The supply line is the pipe that connects the toilet to the wall, delivering clean water to the tank and bowl. The water that flows through it is under high pressure, and a leak can develop in various parts of the line. Signs of a leak include puddles behind the toilet and continuous dripping noises in the wall. Never ignore a leaking water supply line because it can lead to severe water damage and costly water bills. Here’s how a professional will troubleshoot the issue:

  • Shut off the water supply.
  • Identify the cause of the leak. They will start by tightening all the fittings and washers. If this works, the toilet is fixed! But, if not, they will move on to the next steps.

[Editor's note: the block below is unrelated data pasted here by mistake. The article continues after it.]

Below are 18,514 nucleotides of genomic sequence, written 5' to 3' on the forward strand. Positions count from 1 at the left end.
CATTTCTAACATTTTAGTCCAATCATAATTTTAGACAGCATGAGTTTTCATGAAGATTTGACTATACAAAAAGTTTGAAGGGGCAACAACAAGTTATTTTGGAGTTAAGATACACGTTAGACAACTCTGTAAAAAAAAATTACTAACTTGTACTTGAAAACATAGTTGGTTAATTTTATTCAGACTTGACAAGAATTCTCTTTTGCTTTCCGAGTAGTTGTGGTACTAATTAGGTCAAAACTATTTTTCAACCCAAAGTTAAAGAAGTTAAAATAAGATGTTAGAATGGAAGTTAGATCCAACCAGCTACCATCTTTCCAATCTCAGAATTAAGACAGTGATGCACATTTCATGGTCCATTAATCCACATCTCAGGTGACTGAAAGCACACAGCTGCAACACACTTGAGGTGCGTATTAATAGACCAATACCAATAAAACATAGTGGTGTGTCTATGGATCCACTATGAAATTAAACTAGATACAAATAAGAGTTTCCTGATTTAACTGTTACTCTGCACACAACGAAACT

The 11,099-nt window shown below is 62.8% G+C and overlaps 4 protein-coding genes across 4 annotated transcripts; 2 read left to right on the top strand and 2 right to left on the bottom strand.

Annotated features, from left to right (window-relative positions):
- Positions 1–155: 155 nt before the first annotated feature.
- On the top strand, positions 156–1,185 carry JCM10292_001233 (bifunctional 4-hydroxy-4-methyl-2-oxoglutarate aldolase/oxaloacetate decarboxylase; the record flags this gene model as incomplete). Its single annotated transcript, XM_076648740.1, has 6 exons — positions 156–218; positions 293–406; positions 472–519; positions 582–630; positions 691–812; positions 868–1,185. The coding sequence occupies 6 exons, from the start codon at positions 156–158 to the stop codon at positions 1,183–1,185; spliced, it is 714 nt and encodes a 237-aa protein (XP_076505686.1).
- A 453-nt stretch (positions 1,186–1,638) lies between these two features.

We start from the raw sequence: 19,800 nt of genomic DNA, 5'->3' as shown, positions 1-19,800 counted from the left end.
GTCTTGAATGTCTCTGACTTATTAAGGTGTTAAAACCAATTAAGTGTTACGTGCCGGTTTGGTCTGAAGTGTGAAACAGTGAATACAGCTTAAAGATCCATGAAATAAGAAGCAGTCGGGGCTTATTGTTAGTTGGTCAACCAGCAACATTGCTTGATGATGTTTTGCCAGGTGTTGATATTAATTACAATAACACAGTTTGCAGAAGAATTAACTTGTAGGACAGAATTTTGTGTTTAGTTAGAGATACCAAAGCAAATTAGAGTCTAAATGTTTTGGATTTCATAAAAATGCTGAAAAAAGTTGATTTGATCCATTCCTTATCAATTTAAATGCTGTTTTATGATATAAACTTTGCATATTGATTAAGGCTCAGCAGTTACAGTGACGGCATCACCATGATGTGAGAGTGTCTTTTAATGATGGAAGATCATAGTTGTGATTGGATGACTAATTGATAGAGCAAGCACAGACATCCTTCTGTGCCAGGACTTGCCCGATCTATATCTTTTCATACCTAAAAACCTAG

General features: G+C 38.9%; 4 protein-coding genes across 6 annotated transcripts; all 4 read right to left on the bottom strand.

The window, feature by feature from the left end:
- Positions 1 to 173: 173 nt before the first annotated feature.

• Then, they will disassemble your water supply line and inspect the fittings, washers and pipes. If any parts are damaged, they will replace them.
  • Finally, they will reassemble the water supply line with the new parts. To make sure everything’s working, they will turn on the water and check for any leaks.

Troubleshooting a supply line leak is time-consuming and tedious. If you suspect a water leak at home, it’s best to leave the issue to the capable hands of a professional plumber.


You don’t have to deal with toilet issues on your own. Contact a professional plumber to come over, assess the situation and provide a long-term solution. You can enjoy toilet time in peace again sans any clogging or leaks.

BEST Can Help With Your Toilet Problems

When dealing with plumbing problems, it’s not worth making a mess yourself. Instead of trying to learn the ins and outs of plumbing, contact BEST Home & Commercial Services. Our licensed professionals can efficiently diagnose and repair any plumbing issue you may have. In cases where a repair isn’t possible, we can help you decide which type of toilet works best for you and then install it.